Linnade ja Valdade Päevad 2017
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31. märtsil 2012 a. toimunud Linnade ja Valdade Üldkogu materjalid
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Töö on kirjutatud inglise keeles. Link tööle (.pdf fail) Governance, Finance and Capacity. A review of waste management practices in the 12 EU Accession Candidates
(kasulikuks võivad osutuda ka teised tööd leheküljel http://www.cameronsds.com/portfolio/bestpractice/ceec/)
In the last two decades, significant progress has been made in the field of waste management in the existing 15 Member States that comprise the European Union. Today, policy innovations, coupled with new and improved technologies provide a better spread of options to decision makers. Networks of best practice and organisations with mandates to build capacity at the local level support the development of integrated waste management strategies throughout the EU. Unfortunately, many of these advances have not yet taken root in the 12 EU Accession Candidate Countries (CEECs).
The information presented in this report provides a mixed view of waste management in the EU Accession candidates. There are great differences between and often even within candidate countries. Having said, that there are some recurring deficiencies that are unfortunately common to all 12 countries to one extent or another.
- GOVERNANCE problems – The most striking problem is the failure to communicate. Local authorities rarely communicate with each other, have poor internal co-ordination between municipal departments, and have insufficient systems of consultation with local stakeholder groups. These problems, if left unchecked, will seriously undermine the efforts to implement and enforce environmental legislation.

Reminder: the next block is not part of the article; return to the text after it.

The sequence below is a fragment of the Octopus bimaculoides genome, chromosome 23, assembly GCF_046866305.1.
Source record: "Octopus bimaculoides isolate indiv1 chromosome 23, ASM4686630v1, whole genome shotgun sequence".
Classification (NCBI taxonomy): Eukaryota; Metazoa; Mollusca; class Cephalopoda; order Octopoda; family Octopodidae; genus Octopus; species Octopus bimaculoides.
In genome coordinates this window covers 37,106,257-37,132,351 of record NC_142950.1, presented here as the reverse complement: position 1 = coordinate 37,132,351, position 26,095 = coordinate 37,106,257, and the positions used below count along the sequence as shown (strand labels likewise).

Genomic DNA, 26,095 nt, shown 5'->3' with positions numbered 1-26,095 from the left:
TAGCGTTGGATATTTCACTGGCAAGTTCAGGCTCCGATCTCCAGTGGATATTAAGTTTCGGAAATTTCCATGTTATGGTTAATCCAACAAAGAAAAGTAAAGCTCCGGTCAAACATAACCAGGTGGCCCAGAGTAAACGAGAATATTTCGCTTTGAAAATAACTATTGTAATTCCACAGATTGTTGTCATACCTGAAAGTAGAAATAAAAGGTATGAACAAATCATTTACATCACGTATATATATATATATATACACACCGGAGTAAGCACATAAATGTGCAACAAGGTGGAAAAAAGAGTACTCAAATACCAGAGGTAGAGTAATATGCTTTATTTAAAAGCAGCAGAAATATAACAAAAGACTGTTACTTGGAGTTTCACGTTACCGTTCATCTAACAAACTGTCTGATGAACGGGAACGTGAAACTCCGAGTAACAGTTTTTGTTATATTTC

- FINANCIAL problems – Efficient waste management comes at a cost and this cost is presently too large for most municipalities in the CEEC. The provisions contained within waste legislation (especially those relating to taxes and charges) do not adequately cover the cost of providing quality waste management. Moreover, despite the influx of foreign aid and investment, most notably from the European Union, the bulk of this money remains tied up at the central level. The result is that too little money filters down to the local level where it is needed most.
- CAPACITY problems – There is a significant lack of resources at both the central and the local levels. This translates into a lack of people to ensure compliance and enforcement, a lack of expertise, and most crucially a lack of good practice exchange. Greater efforts need to be made to build capacity by strengthening networks of support throughout the CEEC.
This report represents a small contribution to addressing some of these issues. The report also serves as
- A guide to policies, laws, and initiatives in the filed of waste management throughout the European Union Accession Candidate Countries (CEEC).
- A resource of information, contacts, and support for practitioners and local officials.
- A presentation of the challenges and opportunities for improving waste management in the CEEC.
- A review of the progress made in the CEEC in meeting the requirements of the European Union’s acquis communitaire with regard to waste management.
- An overview of some of the key problems facing local / regional government in the waste field.
- A series of policy recommendations aimed at the European institutions and designed to improve the quality and focus of their support to local actors in the Accession candidates.
The finalised report consists of
- An Executive Summary
- A brief assessment of waste management trends in the CEEC and the demands of EU accession
- Country profiles for each of the twelve EU candidate countries. Each country profile includes information on the key actors and drivers shaping waste policy; an assessment of how waste issues are being managed; and contact details with important sources of information.
- A summary of the main observations and recommendations arising from this report.